7. I’ve noticed your site lacks some important promotional aspects, for example its completely written in flash so the search engines are unable to index written text on your website, and there is not way to directly link to and share individual videos? Was this intentional or something you plan to fix?

As I mentioned earlier we haven’t fully launched yet. We wanted to give people a feel for the content and look of the site at this stage. We are concentrating on functionality and interactivity in Phase 2.

8. Tell me a little more about the sister site you have planned for even
younger children.

It will be much the same as Chew TV except targeted at a younger audience. Working more on projects with schools and taking a more light hearted approach. But until then all ages are welcome at Chew TV.

9. Do you receive full rights to the videos submitted to you? If not would you encourage youngsters to submit their video elsewhere to places such as YouTube for more exposure?

The filmmakers will retain the rights to their films. For the reason that we don’t want to limit how they use the material, the more exposure they get, the better. We don’t want to compete with other video sites, we embrace them.

10. You’ve told me that Creative Parnerships, South West Screen, TwoFour, Arts Council England and Cornwall Film are your sponsors, but does your relationship with these organizations go any further?

Don’t forget Hi8us! And they’re not our sponsors they are partners so they’re all involved on every level of Chew TV.

11. What’s your favorite video on

It has to be ‘Little Dog Turple’. This is a beautifully crafted animation with a charming, if dark storyline and an enchanting aesthetic.

12. What’s your history in Web TV and video production?

My history in Web TV starts here. However I have crewed on various feature documentaries including the ’14 days’ series by Mad Brit Films. I have worked in TV/video production in the South West of England. My work has also appeared in the ‘D&AD New Blood’ show and ‘Welsh Artist of the Year 2006’. And all this before I graduated with First Class Honours in Media Arts at the University Of Plymouth. This is my first job since graduating. It fits in with the Chew TV ethos to give a chance to someone young like me. This isn’t really important though as Chew TV is not about me.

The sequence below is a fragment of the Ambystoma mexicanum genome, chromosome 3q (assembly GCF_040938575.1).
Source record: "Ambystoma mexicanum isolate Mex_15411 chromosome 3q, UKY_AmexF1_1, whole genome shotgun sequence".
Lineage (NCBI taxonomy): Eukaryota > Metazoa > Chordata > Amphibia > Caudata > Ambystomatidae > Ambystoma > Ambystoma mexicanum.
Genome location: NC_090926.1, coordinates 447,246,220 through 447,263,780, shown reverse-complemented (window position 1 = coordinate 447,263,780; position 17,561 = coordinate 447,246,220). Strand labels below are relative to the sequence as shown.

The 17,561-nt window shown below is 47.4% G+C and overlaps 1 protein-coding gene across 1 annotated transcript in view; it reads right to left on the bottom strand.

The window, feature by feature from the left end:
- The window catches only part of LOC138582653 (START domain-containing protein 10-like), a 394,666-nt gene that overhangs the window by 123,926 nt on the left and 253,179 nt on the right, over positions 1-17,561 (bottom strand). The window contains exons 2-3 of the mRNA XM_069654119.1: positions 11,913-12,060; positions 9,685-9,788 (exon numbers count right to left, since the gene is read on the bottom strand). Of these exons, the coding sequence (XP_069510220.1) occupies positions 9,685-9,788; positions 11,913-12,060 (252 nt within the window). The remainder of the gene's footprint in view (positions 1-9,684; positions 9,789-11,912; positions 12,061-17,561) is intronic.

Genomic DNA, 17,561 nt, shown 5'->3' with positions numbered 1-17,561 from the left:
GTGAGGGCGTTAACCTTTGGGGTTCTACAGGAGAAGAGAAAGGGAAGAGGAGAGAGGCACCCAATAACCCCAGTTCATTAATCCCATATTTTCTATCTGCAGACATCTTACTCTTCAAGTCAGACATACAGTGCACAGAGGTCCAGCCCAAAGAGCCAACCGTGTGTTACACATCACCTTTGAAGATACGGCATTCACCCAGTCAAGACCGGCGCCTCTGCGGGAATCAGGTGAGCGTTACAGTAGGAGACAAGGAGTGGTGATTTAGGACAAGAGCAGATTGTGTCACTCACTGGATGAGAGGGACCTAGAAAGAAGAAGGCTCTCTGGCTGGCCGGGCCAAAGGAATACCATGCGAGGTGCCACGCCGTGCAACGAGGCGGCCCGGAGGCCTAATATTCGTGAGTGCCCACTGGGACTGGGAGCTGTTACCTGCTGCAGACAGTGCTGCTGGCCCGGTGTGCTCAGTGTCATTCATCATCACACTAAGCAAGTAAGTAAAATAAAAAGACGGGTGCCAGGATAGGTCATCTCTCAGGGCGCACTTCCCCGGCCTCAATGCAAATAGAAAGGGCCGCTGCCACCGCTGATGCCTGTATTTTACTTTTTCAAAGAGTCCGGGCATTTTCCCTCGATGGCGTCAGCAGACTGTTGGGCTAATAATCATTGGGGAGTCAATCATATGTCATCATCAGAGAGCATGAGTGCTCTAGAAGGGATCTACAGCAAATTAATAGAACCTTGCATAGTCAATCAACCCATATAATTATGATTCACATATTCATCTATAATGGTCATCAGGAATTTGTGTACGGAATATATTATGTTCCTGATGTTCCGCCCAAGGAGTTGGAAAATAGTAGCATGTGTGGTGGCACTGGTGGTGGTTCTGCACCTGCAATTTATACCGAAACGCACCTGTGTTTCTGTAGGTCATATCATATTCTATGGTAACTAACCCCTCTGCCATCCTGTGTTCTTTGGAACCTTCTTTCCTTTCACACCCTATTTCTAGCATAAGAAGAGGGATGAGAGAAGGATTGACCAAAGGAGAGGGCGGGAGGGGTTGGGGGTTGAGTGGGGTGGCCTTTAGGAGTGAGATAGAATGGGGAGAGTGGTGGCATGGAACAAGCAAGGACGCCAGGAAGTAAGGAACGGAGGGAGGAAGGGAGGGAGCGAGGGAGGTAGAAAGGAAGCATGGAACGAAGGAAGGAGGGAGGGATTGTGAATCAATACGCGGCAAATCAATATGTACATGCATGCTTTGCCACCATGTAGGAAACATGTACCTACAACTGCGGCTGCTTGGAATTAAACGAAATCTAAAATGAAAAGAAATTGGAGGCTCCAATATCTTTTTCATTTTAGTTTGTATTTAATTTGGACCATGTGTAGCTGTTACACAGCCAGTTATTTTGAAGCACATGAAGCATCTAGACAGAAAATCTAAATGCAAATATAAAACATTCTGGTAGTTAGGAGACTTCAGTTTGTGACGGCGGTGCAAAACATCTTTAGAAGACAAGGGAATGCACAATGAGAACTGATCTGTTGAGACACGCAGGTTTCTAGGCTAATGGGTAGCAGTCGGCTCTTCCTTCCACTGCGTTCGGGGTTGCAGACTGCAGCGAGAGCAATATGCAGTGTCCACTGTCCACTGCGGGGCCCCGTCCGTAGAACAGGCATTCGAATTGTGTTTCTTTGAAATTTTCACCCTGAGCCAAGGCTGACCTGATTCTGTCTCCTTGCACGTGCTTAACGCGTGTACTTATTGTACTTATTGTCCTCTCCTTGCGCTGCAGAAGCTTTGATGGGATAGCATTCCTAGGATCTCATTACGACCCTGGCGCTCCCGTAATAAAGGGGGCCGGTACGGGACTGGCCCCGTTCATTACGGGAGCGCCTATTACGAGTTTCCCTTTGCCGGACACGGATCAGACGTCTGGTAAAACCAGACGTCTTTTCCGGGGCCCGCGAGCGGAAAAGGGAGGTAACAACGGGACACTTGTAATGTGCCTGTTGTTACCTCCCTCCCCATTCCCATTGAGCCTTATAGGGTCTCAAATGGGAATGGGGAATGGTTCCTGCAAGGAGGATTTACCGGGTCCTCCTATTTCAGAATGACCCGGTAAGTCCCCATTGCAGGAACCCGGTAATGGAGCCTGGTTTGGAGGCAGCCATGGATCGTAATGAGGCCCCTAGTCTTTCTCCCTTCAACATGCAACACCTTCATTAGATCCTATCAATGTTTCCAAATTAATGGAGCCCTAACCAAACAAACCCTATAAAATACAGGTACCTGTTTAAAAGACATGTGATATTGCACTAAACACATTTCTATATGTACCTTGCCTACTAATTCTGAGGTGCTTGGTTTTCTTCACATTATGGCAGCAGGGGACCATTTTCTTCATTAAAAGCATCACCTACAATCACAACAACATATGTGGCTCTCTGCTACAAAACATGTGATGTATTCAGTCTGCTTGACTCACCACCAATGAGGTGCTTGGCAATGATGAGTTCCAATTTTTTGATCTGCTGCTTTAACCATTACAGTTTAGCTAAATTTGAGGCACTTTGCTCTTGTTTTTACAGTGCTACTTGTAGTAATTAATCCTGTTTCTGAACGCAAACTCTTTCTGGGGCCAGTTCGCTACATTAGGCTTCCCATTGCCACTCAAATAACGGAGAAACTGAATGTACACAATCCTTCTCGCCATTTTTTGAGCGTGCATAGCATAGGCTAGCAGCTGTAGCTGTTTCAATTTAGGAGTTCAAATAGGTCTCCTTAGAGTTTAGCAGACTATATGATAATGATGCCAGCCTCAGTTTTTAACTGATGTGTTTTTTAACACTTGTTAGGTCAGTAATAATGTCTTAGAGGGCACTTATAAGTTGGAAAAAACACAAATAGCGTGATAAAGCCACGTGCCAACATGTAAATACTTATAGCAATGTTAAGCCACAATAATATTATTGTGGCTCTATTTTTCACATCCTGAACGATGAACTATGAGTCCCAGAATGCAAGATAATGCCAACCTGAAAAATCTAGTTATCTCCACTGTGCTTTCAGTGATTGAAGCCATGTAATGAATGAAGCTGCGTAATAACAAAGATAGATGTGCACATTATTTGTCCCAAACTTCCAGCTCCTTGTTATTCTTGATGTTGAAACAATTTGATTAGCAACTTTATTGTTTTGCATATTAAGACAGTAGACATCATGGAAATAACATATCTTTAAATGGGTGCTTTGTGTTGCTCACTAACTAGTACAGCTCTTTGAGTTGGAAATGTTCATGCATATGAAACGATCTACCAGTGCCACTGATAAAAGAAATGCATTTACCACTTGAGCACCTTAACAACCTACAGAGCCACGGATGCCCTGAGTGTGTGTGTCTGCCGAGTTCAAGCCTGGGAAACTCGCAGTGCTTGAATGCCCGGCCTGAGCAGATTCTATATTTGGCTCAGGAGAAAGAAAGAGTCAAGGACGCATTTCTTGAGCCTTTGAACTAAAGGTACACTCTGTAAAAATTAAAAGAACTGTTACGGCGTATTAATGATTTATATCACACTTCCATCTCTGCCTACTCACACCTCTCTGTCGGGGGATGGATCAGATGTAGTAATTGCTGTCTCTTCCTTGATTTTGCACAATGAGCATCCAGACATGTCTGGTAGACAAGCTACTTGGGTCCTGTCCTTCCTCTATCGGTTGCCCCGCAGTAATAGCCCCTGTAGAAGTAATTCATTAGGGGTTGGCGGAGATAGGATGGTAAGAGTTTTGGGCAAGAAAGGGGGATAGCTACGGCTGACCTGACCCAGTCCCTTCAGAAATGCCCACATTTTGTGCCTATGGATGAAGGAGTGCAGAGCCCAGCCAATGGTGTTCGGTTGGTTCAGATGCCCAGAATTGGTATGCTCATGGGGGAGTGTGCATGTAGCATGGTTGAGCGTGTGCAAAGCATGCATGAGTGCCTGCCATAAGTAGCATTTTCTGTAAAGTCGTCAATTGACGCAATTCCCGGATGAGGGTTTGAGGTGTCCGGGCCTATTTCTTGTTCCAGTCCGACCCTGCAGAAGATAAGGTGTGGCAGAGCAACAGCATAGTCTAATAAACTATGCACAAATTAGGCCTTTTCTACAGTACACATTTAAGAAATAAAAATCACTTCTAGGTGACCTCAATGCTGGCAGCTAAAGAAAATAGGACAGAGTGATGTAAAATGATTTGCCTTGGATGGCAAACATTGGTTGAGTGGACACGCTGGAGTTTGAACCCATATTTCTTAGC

13. I don’t know if you’re aware but a lot of cool products have been coming out of the Consumer Electronics Show (CES) and MacWorld this week over in the states. Are there any interesting new video related products that have caught your eye?

I was very impressed by the $100 draw string powered laptop. Could help spread Chew TV to the 3rd World! Exciting stuff.

14. Do you watch TV and video online? If so where?

Actually before I got the Chew TV job I didn’t have a telly so online TV was my only option. YouTube and Google video of course but for news the BBC website and Reuters TV. Also 3Btv and mix and match stuff from various channels usually using sites like as a starting point.

15. What direction do you think the TV industry is going and what role do you think the internet will play in this?

Well there’s a lot you can say about that. I think that as time goes by the boundaries between Television and the internet will blur. The way that people, especially young people consume media is changing. This is reflected in ITV’s decision to pull the plug on their children’s shows. More commercial stations will follow especially since the ban on junk food advertising. Young people use the internet more and more to not only receive media but to create content themselves. This will change the face of broadcasting.

Channel 4 and Trouble are already producing shows that use UGC from the internet attempting to mimic the success of You Tube and such. Big developments have taken place with what MTV are doing and mobile technology has made big improvements recently. This is a very exciting time and will hopefully give more power to the viewer/user. Reaching large audiences doesn’t solely rely on huge budgets and celebrities as much as it used to.

Big Thanks to Greg for the interview!